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Egyptians set the stage for Obama address

A worker puts down new carpet at the Sultan Hassan Mosque, in the old Islamic area of Cairo, in preparation for President Obama's visit to the Egyptian capital.
REUTERS/Amr Abdallah Dalsh
A worker puts down new carpet at the Sultan Hassan Mosque, in the old Islamic area of Cairo, in preparation for President Obama’s visit to the Egyptian capital.

CAIRO — President Barack Obama travels to Egypt this week to fulfill a campaign promise to address the Muslim world.

The president will spend Wednesday in Saudi Arabia and land in Cairo on Thursday before heading to France and Germany.

In the several hours he’s likely to be in Cairo, observers expect to hear him extend an olive branch to Muslims, boost Egypt’s status as a regional leader, stare down extremism, and make progress on the Israeli-Palestinian conflict.

All in a day’s work for the man who once jokingly referred to himself as Superman.

Obama has decided to fly into the region at a time of deep crisis. Gaza lies in ruins, the Pakistani government remains unstable, Hezbollah appears set to win elections in Lebanon and Iran continues to rattle the saber. Terrorist threats abound and Obama is banking on the fact that words still count.

Obama has chosen to speak at Cairo University in the heart of the city.

Unlike Al-Azhar University across town, which is a hub of Islamic scholarship in the Middle East, Cairo University is better known — or perhaps notorious — for its political legacy, having graduated Saddam Hussein, Yasser Arafat, Boutros Boutros-Ghali, and Naguib Mahfouz.

Egyptians, meanwhile, are unabashedly quick to note that their country was the obvious choice for Obama to visit.

“I am not surprised [Obama chose Egypt] because we speak about Egypt as very important to the U.S.,” said Diaa Rashwan, a scholar at Egyptian think tank Al-Ahram Center.

Street-level buzz has gone through the roof as Obama’s visit approaches. And few hold back when it comes to expressing what they think Obama ought to be talking about.

“He must address the Israeli-Palestinian crisis because it’s the most important issue in the region,” Ahmed Ibrahim, a veteran taxi driver in Cairo.

Others have listed Iraq, Sudan, and terrorism as top priorities. Sudan, of course, lies just south of Egypt and political instability there has led refugees to flee to Egypt.

Obama will also have the opportunity to meet with Egyptian President Hosni Mubarak. Mubarak was scheduled to visit the U.S. last week but abruptly canceled his trip in the wake of his grandson’s death.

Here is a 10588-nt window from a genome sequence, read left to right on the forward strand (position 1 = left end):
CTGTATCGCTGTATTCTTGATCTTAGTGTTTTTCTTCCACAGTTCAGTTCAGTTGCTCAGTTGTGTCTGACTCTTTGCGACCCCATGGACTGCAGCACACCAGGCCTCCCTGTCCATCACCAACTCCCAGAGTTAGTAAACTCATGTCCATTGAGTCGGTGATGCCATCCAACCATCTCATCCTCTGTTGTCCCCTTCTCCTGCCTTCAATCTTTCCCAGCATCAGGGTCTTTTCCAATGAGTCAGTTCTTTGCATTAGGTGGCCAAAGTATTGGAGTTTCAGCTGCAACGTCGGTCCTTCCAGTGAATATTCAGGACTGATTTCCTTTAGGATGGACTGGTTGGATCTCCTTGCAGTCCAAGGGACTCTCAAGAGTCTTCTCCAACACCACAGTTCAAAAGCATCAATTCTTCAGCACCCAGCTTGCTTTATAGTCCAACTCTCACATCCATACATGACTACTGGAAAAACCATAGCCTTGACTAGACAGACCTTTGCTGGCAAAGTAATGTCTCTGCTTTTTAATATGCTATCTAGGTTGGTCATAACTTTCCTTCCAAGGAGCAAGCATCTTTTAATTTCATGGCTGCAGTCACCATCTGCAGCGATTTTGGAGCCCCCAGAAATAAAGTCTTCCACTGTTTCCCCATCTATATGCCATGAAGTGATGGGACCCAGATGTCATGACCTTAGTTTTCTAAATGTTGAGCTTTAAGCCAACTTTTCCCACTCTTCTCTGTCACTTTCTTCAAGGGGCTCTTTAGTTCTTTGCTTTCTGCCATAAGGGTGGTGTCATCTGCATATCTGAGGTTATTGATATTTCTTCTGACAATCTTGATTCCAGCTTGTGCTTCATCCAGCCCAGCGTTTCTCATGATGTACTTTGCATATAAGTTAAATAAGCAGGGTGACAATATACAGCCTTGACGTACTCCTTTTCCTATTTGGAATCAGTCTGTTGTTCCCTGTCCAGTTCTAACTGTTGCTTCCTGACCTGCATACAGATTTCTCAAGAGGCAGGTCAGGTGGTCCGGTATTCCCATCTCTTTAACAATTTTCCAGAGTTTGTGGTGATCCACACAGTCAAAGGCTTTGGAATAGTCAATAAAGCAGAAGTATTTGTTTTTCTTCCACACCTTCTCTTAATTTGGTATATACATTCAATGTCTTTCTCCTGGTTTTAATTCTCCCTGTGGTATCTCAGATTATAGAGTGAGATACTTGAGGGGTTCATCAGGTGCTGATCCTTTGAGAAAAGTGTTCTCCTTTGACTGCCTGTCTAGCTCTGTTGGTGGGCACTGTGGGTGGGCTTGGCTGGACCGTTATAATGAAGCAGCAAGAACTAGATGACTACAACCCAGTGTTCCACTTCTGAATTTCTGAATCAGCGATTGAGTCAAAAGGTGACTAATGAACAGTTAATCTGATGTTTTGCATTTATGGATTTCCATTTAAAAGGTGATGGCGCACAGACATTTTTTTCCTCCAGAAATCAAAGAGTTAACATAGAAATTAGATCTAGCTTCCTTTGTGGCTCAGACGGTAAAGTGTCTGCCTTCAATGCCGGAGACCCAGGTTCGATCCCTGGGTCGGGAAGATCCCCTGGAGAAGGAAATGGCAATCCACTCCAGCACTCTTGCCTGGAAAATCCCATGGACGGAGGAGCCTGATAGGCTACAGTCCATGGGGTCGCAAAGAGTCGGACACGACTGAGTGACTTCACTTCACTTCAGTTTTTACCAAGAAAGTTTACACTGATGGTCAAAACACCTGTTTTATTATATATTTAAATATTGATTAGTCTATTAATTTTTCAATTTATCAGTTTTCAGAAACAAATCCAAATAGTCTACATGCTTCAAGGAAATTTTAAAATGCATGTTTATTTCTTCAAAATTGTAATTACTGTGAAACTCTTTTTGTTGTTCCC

Mubarak has been mostly mum about the new American president, but many suspect that the Egyptian leader, who had a cold relationship with former president George W. Bush, would like to develop warmer ties with Obama. Various deputies, speaking on Mubarak’s behalf, have been quick to laud Obama’s trip.

Not everyone in Egypt, though, is so enthusiastic about Obama’s visit.

The Muslim Brotherhood, the leading Islamist party that, though officially banned, holds roughly a fifth of the seats in the parliament, has taken a skeptical stance on the visit.

In a recent interview with GlobalPost, Essam el Erian, one of the movement’s leaders, brushed aside Obama’s trip, saying it lacked substance.

“With regard to Obama’s slogan of change,” he said, “so far we haven’t seen any change: the American soldiers are still in Iraq, the U.S. is supporting the Pakistani government … And there is still the Palestinian case. We will not ignore the right of return issues and the removal of all the settlements.”

The Obama administration’s decision to stick with Egypt as the stage from which to address the Arab world is not without diplomatic risk. The most populous Arab country has this year seen its fortunes as traditional regional leader fade after it supported the Israeli-led, U.S.-backed bombardment and blockade of Gaza earlier this year.

Egypt, which has been at peace with Israel for over 30 years, is no longer widely thought to be a credible mediator in the wake of the Gaza conflict, and some have questioned its ability to be a leader in an Obama-led Arab-Israeli peace process.

“After the Gaza war, Egypt’s position was very bad. But Egypt can recapture the role by working on Palestinian-Hamas-Israeli negotiations. It’s starting to come back now,” Rashwan said.

The Egyptian regime, too, will be hoping to bask in Obama’s reflective popularity. It could use the boost.

But with 80 million people, a historical legacy of regional leadership, and a position of geographic importance, Egypt will always be a player in the region.

“We have a nation today” Rashwan said, “that’s dealing with the region’s real problems: the Sudanese issue, the Israeli-Palestinian issue, etc.”

American presidents have long had a warm welcome in Egypt. However, as popular as Obama may be here, many in Egypt have long expressed a deep respect for another Democratic president: Jimmy Carter.

Carter visited Egypt during his presidency as part of an aggressive diplomatic push in the region. As the story goes, a camel dealer got to Carter during a tour through Cairo and gave him a camel as a gift. It was a sign of abiding respect for America’s 39th president.

Carter didn’t bring the camel back to the U.S. with him, instead leaving it in Egypt to live out its days as Carter’s Camel.

The Secret Service may not allow any camel-bearing well-wishers near the 44th president, but he’ll have to hit many correct notes and tackle an ambitious agenda if he has any hope of creating the legend of Obama’s Camel.

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